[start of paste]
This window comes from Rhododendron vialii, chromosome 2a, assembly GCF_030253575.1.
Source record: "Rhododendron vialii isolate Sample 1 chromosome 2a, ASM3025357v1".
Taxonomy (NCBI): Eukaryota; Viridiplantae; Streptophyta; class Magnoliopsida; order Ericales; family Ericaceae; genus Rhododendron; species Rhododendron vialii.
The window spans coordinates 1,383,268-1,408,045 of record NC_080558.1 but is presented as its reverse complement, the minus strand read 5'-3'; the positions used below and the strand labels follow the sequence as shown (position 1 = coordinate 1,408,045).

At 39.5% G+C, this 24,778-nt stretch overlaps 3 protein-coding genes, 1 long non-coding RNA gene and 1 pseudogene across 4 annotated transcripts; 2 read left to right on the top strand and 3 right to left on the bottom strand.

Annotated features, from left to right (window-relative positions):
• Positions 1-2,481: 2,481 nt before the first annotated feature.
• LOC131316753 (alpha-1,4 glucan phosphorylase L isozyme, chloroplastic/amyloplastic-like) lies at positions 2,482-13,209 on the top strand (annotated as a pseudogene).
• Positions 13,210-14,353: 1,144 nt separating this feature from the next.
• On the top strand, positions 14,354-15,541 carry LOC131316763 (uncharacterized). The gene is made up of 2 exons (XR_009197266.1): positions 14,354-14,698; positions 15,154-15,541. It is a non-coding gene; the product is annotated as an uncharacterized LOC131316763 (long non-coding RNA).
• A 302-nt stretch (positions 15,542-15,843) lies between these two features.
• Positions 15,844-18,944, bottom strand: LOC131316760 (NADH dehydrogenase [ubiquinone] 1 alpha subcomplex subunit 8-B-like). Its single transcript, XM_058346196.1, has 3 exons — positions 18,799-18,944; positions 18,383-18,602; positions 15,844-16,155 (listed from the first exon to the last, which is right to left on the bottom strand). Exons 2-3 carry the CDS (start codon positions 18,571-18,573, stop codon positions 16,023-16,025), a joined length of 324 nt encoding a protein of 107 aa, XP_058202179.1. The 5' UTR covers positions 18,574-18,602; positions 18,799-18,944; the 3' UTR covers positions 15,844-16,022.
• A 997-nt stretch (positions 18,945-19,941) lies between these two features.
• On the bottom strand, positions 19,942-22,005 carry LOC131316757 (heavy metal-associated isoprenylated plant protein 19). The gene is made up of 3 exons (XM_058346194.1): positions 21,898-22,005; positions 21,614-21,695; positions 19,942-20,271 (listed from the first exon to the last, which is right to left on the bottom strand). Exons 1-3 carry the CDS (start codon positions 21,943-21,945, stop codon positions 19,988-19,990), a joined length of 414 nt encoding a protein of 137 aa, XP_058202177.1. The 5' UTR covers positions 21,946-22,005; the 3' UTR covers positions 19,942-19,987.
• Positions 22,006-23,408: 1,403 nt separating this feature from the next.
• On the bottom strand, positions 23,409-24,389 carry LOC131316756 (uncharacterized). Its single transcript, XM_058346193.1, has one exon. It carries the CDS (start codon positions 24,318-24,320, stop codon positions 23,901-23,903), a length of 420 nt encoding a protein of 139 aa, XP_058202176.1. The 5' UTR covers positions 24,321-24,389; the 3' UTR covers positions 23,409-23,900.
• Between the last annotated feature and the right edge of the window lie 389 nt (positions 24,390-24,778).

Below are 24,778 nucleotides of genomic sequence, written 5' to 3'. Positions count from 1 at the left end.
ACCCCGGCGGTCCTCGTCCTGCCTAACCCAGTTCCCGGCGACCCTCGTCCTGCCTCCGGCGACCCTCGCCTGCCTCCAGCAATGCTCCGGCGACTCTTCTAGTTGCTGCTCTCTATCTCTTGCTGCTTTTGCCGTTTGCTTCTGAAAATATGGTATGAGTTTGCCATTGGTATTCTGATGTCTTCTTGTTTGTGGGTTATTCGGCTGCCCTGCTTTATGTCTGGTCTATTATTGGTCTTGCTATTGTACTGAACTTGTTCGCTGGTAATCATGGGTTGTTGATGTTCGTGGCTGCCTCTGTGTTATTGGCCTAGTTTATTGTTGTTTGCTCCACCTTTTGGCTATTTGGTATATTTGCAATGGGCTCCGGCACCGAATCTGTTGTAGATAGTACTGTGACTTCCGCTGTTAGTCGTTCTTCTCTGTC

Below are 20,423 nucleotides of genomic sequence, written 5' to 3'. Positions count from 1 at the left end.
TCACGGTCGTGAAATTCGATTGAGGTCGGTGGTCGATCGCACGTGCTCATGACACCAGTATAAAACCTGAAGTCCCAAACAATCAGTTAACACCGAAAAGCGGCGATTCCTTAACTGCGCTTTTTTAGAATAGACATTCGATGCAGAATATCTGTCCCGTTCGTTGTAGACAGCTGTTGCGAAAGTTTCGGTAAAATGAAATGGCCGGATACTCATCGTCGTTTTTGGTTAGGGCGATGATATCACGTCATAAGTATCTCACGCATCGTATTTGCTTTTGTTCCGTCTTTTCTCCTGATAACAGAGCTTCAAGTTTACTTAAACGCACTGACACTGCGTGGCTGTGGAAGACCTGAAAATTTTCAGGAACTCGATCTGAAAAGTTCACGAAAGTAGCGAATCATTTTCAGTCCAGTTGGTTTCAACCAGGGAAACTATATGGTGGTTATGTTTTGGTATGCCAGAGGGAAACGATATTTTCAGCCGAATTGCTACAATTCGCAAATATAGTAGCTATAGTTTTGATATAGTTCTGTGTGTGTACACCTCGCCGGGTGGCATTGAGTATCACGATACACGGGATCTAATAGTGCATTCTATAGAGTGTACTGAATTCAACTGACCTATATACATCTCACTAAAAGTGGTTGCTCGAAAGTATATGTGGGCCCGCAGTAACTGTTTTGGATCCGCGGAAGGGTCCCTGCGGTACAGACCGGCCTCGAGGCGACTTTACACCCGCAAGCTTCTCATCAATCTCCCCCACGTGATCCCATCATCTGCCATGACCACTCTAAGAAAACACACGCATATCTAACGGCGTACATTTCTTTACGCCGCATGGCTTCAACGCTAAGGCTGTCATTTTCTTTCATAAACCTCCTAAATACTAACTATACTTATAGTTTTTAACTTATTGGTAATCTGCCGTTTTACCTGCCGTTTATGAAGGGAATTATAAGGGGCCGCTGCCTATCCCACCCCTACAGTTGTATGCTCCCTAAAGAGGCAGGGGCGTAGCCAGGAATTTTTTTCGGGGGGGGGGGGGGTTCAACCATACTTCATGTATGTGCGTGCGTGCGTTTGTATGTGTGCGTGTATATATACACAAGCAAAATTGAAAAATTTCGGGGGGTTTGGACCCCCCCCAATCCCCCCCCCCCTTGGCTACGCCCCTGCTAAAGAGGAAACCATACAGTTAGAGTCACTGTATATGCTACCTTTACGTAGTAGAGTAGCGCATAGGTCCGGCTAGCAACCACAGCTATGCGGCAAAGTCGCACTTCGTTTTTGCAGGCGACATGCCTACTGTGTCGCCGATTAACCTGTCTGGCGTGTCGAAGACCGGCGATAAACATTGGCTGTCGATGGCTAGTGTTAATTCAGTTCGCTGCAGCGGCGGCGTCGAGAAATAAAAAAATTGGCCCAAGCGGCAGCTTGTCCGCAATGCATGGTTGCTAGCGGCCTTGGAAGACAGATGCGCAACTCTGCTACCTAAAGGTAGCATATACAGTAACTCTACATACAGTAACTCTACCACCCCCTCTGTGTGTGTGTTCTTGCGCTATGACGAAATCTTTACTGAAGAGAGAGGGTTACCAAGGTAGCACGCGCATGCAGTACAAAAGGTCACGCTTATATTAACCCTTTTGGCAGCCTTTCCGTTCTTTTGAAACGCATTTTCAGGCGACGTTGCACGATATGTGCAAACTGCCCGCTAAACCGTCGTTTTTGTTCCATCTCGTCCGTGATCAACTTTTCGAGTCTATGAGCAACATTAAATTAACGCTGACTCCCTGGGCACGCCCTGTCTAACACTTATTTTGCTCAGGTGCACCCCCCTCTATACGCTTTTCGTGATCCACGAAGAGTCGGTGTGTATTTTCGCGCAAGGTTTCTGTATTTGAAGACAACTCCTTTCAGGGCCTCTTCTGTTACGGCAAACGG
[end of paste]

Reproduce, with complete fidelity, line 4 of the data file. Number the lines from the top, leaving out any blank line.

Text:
The window spans coordinates 1,383,268-1,408,045 of record NC_080558.1 but is presented as its reverse complement, the minus strand read 5'-3'; the positions used below and the strand labels follow the sequence as shown (position 1 = coordinate 1,408,045).